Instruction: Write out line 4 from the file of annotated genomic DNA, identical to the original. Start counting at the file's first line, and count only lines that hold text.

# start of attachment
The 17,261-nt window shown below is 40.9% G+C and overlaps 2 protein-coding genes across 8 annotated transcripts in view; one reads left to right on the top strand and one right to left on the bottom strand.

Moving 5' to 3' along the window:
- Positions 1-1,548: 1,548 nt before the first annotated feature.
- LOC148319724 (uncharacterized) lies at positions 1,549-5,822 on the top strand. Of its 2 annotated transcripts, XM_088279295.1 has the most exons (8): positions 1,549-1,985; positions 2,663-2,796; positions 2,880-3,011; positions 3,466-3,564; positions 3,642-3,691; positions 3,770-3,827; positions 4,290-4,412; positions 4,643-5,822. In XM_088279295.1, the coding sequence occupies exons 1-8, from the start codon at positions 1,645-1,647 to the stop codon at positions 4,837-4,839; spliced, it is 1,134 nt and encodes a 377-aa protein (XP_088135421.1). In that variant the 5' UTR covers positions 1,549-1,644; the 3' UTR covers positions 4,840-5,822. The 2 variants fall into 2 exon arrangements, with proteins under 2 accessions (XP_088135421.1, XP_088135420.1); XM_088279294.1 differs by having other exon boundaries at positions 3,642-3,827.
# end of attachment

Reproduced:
- LOC148319724 (uncharacterized) lies at positions 1,549-5,822 on the top strand. Of its 2 annotated transcripts, XM_088279295.1 has the most exons (8): positions 1,549-1,985; positions 2,663-2,796; positions 2,880-3,011; positions 3,466-3,564; positions 3,642-3,691; positions 3,770-3,827; positions 4,290-4,412; positions 4,643-5,822. In XM_088279295.1, the coding sequence occupies exons 1-8, from the start codon at positions 1,645-1,647 to the stop codon at positions 4,837-4,839; spliced, it is 1,134 nt and encodes a 377-aa protein (XP_088135421.1). In that variant the 5' UTR covers positions 1,549-1,644; the 3' UTR covers positions 4,840-5,822. The 2 variants fall into 2 exon arrangements, with proteins under 2 accessions (XP_088135421.1, XP_088135420.1); XM_088279294.1 differs by having other exon boundaries at positions 3,642-3,827.